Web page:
Wednesday, February 25, 2015

Lost and Found: A Sherlock Holmes Whodunit

Lost and Found  A historian has discovered a lost Sherlock Holmes 
story in the attic of his Selkirk, Scotland home.  Image courtesy of 
Ricky Leaver/Loop images/Corbis via
Sherlock Holmes, the world's most famous detective, is at the center of a new double whodunit.

A historian from the Scottish burgh of Selkirk ("best known for bannock, a dried fruitcake" in case you were wondering) has uncovered a lost Sherlock Holmes story in his attic.  After the town's bridge was swept away in a flood, Arthur Conan Doyle (purportedly) penned the tale to raise money for a new one.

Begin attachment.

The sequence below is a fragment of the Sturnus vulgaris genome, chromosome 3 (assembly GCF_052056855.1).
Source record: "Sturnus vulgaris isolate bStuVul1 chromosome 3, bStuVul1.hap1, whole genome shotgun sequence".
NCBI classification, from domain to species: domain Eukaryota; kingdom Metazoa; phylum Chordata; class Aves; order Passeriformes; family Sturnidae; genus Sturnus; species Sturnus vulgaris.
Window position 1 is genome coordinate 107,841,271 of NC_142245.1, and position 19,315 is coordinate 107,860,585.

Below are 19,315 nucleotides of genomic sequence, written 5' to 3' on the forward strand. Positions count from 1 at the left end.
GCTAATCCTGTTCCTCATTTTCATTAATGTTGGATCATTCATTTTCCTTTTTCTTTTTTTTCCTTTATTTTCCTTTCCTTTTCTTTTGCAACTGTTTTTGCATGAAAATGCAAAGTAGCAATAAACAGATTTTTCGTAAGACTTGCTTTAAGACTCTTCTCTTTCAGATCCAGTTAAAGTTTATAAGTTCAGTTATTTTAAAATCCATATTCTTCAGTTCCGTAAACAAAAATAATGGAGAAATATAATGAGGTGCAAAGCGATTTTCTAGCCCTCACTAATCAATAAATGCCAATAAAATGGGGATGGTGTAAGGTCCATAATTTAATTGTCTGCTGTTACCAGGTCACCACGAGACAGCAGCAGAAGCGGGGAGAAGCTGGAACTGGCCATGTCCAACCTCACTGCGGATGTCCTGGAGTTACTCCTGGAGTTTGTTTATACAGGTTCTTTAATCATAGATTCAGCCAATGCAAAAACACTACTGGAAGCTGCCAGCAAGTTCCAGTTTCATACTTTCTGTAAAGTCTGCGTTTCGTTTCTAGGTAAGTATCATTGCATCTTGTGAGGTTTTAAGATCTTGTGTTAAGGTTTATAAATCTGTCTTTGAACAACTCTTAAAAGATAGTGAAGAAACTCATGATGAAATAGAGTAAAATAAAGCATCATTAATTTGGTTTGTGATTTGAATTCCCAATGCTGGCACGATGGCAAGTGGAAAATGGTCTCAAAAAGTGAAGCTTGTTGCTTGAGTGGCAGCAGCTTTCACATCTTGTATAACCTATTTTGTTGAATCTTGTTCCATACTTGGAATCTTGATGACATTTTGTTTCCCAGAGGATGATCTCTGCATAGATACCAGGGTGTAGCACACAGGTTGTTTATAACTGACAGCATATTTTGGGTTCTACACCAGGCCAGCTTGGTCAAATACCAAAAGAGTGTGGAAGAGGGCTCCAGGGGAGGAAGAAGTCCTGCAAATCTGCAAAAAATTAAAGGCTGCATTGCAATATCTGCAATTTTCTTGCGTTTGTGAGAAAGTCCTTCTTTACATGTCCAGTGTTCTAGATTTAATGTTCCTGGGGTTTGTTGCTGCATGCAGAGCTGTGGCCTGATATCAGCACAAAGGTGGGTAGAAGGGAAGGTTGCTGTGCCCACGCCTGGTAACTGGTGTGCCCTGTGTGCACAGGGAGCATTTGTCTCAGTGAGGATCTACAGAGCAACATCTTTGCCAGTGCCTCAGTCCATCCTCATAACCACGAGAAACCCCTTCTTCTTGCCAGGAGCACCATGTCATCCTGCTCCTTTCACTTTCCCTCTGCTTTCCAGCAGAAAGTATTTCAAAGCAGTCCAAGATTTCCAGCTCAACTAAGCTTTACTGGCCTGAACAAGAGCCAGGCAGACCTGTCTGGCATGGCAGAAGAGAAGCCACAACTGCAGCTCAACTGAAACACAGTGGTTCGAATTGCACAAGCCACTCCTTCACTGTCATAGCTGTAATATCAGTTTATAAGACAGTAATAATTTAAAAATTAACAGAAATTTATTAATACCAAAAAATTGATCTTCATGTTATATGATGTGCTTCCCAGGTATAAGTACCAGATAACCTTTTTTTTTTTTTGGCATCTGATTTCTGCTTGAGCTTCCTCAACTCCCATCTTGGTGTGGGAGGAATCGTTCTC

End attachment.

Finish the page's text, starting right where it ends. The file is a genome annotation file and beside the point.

The story, lavishly titled Sherlock Holmes: Discovering the Border Burghs and, By Deduction, the Brig Bazaar, is a brief imaginary interview with Sherlock Holmes and his trusty Watson, who has the audacity to turn down a trip to Scotland with Holmes.

The mystery-within-a-mystery:  did Doyle really write it?  Although doubts regarding the story's authorship were quick to surface, the Sherlock lovers among us may still find the prospect of a "new" Holmes-Watson interaction, however brief, intriguing.  The discovery also begs the question--what's afoot in your attic?

Read Sherlock Holmes: Discovering the Border Burghs and, By Deduction, the Brig Bazaar in its entirety here.  Discover electronic and print versions of some of Doyle's other work--as well as materials about the author--in the collections of the TWU Libraries.  Simply search for Arthur Conan Doyle using the TWUniversal Search box on the libraries' homepage.

~Sandy Cochran

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